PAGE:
The best they can do is to say that if we had sharp-shooters stationed in classrooms all over the country we could maybe cut the death toll. There would still be dead kids, of course. Maybe even more would die. But it is simply inconceivable to them that we might seek ways to end this violence in the first place. They say the world is full of monsters and predators. But just as we cannot hold back the tides it is impossible to keep deadly weapons out of their hands.
LaPierre gave no quarter after Newtown and the results speak for themselves. The bill the president pushed as hard as he could died in the Congress. And that, I believe, was the watershed that convinced Americans that we were impotent to deal with the problem. If the NRA is so powerful that it could single-handedly derail some very minor regulation in the wake of a massacre of babies then it just seemed hopeless. (And politicians wonder why people have lost faith in government.)
Yesterday, President Obama made yet another in a long line of impassioned speeches exhorting the congress to enact legislation to require a simple universal background check. He asked the press to show charts and graphs that illustrate the vast difference in deaths from firearms and terrorism, the latter problem of which we seem prepared to do absolutely anything to prevent and the former absolutely nothing. The difference is dramatic.
But the truth is that even national security will not deter gun-rights zealots from their rigid adherence to their cause. Recall that in December of 2001, as Attorney General John Ashcroft was rounding up American and foreign Muslims by the hundreds, he refused to allow the FBI to check records to see if any of them had bought guns. This would have violated their 2nd Amendment rights, you see. The New York Times reported:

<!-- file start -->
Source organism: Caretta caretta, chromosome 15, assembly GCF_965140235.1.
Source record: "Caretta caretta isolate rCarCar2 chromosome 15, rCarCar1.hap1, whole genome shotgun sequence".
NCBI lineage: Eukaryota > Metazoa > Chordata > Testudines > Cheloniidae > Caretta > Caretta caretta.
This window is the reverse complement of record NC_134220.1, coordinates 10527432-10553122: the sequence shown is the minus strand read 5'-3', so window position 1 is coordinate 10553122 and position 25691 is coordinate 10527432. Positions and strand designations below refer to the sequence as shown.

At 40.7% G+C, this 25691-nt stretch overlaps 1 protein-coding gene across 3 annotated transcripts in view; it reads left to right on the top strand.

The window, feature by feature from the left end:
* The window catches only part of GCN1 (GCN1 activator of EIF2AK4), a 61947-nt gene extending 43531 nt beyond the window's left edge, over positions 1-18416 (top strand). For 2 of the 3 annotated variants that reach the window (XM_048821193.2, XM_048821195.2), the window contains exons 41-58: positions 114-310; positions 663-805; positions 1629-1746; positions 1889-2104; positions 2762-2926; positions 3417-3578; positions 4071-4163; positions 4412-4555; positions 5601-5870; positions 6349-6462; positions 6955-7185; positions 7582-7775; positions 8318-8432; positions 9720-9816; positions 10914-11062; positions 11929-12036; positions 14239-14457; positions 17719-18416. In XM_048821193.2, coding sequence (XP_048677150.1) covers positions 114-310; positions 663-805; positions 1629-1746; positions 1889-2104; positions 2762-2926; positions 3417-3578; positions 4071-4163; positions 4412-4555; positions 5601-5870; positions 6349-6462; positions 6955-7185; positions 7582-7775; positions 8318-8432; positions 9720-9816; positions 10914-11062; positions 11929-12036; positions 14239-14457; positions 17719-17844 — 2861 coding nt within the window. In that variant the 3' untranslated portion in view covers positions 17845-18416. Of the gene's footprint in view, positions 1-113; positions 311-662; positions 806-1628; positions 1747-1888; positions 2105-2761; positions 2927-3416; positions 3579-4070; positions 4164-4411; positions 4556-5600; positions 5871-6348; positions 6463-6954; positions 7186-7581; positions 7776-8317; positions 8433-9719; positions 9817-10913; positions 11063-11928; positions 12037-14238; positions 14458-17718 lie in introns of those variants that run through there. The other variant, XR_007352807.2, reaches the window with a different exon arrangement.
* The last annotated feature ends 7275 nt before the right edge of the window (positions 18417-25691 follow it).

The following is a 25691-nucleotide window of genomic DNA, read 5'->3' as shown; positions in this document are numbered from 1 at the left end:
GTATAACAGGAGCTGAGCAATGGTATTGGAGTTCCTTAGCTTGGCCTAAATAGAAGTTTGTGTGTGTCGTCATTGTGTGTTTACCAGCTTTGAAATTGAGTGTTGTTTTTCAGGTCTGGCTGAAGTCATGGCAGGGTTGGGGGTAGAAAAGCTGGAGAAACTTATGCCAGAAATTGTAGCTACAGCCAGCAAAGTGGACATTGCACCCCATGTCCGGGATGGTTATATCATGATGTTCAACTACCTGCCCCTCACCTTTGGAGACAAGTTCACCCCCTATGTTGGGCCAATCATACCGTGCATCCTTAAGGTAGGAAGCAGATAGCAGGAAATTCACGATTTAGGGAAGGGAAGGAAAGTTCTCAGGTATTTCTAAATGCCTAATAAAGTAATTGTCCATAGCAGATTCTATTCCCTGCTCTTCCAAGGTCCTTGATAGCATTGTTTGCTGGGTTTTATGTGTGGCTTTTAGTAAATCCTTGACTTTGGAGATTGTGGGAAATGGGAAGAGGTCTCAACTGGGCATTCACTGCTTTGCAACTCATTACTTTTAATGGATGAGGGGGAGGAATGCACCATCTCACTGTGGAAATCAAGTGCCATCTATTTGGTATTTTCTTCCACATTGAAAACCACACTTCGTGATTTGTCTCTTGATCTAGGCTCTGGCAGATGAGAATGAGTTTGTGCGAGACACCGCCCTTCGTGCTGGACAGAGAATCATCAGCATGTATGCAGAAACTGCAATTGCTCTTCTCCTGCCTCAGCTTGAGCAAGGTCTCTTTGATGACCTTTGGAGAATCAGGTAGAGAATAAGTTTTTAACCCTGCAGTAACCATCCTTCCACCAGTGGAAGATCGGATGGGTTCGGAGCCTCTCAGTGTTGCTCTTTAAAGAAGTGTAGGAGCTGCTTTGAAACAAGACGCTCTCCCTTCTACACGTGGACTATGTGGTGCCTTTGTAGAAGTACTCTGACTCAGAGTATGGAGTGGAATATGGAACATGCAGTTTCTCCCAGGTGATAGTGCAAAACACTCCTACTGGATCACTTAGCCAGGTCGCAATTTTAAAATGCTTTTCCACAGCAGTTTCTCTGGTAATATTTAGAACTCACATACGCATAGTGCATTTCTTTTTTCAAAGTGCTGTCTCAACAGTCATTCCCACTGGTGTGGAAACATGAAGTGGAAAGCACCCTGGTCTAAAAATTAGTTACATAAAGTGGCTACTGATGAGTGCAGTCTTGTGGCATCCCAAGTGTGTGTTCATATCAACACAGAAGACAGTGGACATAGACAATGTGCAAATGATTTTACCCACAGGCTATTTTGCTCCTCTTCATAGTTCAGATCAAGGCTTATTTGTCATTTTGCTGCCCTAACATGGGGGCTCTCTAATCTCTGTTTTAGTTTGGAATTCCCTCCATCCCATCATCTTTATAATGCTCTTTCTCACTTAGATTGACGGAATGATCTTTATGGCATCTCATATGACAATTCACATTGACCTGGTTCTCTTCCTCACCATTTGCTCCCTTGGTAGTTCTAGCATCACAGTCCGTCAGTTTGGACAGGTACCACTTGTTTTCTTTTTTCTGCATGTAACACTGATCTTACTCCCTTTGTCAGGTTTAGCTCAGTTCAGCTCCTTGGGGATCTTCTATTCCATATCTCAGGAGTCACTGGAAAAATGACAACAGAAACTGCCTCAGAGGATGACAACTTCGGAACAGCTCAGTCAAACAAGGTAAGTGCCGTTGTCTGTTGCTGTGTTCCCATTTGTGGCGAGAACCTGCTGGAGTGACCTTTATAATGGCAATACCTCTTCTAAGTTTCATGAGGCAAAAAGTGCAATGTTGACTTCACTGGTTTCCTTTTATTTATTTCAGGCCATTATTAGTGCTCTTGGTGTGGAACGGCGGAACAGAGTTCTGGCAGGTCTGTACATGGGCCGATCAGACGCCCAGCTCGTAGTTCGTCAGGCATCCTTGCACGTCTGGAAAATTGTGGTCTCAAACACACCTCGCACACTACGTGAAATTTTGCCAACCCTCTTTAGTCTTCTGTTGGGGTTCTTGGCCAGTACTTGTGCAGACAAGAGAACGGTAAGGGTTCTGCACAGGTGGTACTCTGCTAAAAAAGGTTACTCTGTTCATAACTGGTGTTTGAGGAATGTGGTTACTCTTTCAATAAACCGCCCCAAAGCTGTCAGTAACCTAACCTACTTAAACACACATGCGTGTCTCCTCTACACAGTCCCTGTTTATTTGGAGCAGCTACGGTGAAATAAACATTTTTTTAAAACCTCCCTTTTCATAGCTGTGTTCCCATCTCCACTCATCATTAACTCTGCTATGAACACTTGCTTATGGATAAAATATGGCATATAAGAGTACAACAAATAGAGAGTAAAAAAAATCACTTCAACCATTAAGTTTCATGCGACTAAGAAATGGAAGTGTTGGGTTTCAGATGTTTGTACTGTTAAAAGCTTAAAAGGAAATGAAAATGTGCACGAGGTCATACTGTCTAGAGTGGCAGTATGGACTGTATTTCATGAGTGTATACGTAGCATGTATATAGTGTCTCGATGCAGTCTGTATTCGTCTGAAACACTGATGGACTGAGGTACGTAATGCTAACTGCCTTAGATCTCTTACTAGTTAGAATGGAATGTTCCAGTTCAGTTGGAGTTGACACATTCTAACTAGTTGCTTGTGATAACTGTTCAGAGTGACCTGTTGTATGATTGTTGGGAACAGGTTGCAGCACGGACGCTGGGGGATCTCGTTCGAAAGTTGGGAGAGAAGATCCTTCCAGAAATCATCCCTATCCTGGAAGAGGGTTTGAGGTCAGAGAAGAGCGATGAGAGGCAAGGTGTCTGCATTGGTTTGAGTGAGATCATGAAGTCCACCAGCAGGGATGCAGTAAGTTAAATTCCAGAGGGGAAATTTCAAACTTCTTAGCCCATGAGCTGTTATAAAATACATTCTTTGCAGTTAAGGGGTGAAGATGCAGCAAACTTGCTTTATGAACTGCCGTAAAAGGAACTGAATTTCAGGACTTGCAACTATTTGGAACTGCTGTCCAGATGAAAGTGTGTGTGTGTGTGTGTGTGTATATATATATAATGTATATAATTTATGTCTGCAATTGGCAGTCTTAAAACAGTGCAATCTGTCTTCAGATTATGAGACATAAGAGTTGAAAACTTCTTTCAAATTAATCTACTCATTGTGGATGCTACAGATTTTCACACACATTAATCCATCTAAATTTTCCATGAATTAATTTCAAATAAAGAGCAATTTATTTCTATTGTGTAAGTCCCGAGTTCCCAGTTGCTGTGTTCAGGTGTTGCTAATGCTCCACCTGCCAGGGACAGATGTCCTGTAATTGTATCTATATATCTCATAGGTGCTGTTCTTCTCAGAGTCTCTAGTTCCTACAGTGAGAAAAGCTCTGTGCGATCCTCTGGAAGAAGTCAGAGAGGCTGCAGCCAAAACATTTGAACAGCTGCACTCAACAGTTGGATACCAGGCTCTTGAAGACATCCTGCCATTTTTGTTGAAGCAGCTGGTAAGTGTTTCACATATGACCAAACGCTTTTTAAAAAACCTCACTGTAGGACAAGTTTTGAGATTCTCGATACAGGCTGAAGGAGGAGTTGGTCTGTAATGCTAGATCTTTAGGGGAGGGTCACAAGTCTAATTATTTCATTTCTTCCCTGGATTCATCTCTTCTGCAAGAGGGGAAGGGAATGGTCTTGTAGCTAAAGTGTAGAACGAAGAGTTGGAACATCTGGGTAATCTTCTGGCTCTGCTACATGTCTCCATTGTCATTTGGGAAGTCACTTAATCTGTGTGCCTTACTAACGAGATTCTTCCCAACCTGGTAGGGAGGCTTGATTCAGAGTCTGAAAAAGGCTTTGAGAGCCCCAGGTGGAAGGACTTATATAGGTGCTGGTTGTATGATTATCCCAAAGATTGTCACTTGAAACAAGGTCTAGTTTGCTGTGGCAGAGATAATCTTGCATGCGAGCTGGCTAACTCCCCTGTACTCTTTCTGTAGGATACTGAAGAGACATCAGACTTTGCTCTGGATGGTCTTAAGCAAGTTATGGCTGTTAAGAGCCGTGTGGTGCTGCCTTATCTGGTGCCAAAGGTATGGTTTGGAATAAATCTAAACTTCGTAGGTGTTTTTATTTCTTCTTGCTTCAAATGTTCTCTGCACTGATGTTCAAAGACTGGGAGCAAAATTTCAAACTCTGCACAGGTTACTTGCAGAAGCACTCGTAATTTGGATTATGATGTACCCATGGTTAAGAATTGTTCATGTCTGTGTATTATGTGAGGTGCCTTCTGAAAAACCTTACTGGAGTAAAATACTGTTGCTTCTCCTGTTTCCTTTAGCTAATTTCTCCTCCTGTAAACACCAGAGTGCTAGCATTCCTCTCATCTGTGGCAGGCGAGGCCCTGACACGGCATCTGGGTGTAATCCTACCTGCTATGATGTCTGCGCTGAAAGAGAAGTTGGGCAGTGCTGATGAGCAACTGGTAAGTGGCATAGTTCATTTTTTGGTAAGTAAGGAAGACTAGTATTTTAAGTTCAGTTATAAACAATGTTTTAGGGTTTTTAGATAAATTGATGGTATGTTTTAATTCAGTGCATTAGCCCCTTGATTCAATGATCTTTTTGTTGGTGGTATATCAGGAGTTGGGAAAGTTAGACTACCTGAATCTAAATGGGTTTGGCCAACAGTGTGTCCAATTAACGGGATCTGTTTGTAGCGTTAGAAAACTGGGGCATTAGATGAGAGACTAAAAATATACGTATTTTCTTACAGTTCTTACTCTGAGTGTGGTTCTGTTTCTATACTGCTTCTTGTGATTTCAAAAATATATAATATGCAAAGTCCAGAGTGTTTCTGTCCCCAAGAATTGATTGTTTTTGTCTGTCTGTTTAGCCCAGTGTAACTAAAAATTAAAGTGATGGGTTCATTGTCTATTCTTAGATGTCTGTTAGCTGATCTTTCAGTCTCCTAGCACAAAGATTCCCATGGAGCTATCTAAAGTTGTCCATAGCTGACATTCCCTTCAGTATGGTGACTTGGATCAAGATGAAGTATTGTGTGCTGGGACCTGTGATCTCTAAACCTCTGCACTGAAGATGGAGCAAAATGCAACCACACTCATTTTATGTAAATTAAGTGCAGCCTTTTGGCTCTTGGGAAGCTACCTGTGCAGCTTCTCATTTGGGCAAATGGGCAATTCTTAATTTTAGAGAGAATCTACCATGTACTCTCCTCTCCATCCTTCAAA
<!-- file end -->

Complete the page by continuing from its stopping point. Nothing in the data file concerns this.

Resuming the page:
[I]t is in keeping with Attorney General John Ashcroft’s strong support of gun rights and his longstanding opposition to the government’s use of background check records. In 1998, as a senator from Missouri, Mr. Ashcroft voted for an amendment to the Brady gun-control law to destroy such records immediately after checking the background of a prospective gun buyer. That amendment was defeated…
The Justice Department’s action has frustrated some F.B.I. and other law enforcement officials who say it puts the department at odds with its own priorities. Even as the department is instituting tough new measures to detain individuals suspected of links to terrorism, they say, it is being unusually solicitous of foreigners’ gun rights.
There is literally no reason the gun proliferation activists and the NRA will allow the common sense gun regulation that exists everywhere else in the developed world.
There are many fine people working to bring some sanity to American gun laws. In fact, one of the saddest consequences of all this gun violence is that each time a new mass killing takes place you see that more family members from previous horrific events have been radicalized by the government’s inability to deal with this problem. And one cannot give up hope. But the world’s worst terrorist attack couldn’t budge them. The wanton killing of 20 little six-year-olds merely motivated them to strengthen their resistance. Constant gun violence in work places and churches and movie theatres and schoolrooms has only caused them to redouble their efforts to put more and more guns into society. It’s hard to even imagine what could possibly make a difference at this point.
So Americans now carry on as if it’s as normal for average citizens to be randomly gunned down in a classroom or during a prayer meeting as it is for a tornado to tear through a small town in Oklahoma or wildfires to burn through the forest. All they can do is watch in horror and be grateful it hasn’t happened to them. Not yet anyway.